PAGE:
Clams (Corbicula fluminea) as bioindicators of fecal contamination with Cryptosporidium and Giardia spp. in freshwater ecosystems in California

Woutrina A Smith, Edward R Atwill, Ian Gardner, Melissa A. Miller, Heather Fritz, Ronald Hedrick, Ann C. Melli, Nicole M. Barnes, Patricia A Conrad

Research output: Contribution to journalArticle

49 Scopus citations

Abstract

This study evaluated clams as bioindicators of fecal protozoan contamination using three approaches: (i) clam tissue spiking experiments to compare several detection techniques; (ii) clam tank exposure experiments to evaluate clams that had filtered Cryptosporidium oocysts from inoculated water under a range of simulated environmental conditions; (iii) sentinel clam outplanting to assess the distribution and magnitude of fecal contamination in three riverine systems in California. Our spiking and tank experiments showed that direct fluorescent antibody (DFA), immunomagnetic separation (IMS) in combination with DFA, and PCR techniques could be used to detect Cryptosporidium in clam tissues. The most analytically sensitive technique was IMS concentration with DFA detection of oocysts in clam digestive gland tissues, which detected 10 oocysts spiked into a clam digestive gland 83% of the time. In the tank experiment, oocyst dose and clam collection time were significant predictors for detecting Cryptosporidium parvum oocysts in clams. In the wild clam study, Cryptosporidium and Giardia were detected in clams from all three study regions by IMS-DFA analysis of clam digestive glands, with significant variation by sampling year and season. The presence of C. parvum DNA in clams from riverine ecosystems was confirmed with PCR and DNA sequence analysis.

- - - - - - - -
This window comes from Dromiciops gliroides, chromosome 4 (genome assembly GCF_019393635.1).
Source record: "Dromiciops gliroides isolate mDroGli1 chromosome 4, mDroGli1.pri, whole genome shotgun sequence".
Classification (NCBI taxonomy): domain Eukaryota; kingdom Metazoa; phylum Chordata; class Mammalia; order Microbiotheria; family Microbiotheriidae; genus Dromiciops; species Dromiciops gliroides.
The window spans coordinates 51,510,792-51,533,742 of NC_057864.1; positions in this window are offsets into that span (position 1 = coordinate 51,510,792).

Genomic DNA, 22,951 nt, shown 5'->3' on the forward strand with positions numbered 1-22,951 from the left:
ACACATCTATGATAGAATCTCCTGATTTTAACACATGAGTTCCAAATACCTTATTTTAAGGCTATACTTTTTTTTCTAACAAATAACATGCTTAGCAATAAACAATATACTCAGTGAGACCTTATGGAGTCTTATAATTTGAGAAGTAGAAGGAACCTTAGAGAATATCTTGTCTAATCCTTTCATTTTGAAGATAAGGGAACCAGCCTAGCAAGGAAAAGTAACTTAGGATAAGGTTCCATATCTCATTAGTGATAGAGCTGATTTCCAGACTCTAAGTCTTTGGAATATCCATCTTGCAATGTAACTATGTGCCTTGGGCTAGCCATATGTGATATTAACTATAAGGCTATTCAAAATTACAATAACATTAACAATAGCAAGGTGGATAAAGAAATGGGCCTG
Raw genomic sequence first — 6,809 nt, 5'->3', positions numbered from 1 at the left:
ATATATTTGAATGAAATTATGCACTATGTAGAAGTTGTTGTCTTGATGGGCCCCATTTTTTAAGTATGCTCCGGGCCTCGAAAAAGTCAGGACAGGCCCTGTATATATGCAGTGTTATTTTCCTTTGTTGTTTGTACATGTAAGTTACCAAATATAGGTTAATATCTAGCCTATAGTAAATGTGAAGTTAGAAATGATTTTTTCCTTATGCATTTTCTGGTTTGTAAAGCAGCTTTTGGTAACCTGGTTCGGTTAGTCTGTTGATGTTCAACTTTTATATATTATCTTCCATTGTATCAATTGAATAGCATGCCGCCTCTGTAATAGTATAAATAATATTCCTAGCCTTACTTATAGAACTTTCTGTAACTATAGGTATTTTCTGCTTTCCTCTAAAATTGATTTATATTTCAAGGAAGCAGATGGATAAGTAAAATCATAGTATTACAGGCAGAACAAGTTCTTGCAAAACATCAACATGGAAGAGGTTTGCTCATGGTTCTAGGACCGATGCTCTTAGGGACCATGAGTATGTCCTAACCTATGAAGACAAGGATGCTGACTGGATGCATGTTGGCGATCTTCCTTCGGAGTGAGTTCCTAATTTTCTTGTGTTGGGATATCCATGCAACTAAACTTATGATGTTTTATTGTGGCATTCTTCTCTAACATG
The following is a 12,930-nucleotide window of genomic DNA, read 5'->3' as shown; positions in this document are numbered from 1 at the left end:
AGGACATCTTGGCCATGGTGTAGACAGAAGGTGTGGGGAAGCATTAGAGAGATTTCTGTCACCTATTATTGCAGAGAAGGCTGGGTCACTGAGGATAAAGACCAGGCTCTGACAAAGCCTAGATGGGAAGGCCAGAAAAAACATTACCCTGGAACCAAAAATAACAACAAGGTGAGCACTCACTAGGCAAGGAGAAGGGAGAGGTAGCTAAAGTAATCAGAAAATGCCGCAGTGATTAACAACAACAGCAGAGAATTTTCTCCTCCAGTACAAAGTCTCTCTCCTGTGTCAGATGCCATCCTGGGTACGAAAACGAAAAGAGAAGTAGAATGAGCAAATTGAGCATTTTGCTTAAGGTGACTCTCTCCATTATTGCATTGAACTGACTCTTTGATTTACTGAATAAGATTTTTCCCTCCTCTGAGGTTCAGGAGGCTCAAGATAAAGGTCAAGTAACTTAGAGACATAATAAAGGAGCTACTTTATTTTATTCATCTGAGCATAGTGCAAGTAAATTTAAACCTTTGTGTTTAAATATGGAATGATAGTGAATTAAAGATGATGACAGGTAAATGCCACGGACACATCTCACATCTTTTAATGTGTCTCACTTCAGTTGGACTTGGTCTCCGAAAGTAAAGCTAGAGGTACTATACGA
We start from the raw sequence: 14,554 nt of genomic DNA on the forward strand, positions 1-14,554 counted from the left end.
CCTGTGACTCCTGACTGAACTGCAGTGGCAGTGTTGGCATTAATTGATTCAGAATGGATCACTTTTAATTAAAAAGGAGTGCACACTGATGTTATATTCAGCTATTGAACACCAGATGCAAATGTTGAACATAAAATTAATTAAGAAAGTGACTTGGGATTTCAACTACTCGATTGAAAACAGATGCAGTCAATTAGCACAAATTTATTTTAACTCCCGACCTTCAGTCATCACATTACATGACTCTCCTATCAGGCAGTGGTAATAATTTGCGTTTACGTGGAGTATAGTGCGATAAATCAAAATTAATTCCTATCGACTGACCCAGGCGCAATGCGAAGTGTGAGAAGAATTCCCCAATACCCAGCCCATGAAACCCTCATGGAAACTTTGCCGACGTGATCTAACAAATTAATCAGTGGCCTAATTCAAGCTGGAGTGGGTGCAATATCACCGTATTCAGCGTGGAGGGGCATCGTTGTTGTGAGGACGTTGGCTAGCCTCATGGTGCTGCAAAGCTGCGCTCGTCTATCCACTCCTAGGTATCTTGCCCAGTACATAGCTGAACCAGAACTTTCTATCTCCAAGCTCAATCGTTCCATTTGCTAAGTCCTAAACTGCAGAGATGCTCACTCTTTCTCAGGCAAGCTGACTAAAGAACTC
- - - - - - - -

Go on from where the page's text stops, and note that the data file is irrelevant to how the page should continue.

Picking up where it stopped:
Original languageEnglish (US)
Pages (from-to)673-684
Number of pages12
JournalInternational Journal for Parasitology
Volume35
Issue number6
DOIs
StatePublished - May 2005

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Keywords

  • Bivalve
  • Clam
  • Cryptosporidium
  • Fecal pollution
  • Giardia
  • Waterborne pathogens

ASJC Scopus subject areas

  • Parasitology
  • Infectious Diseases

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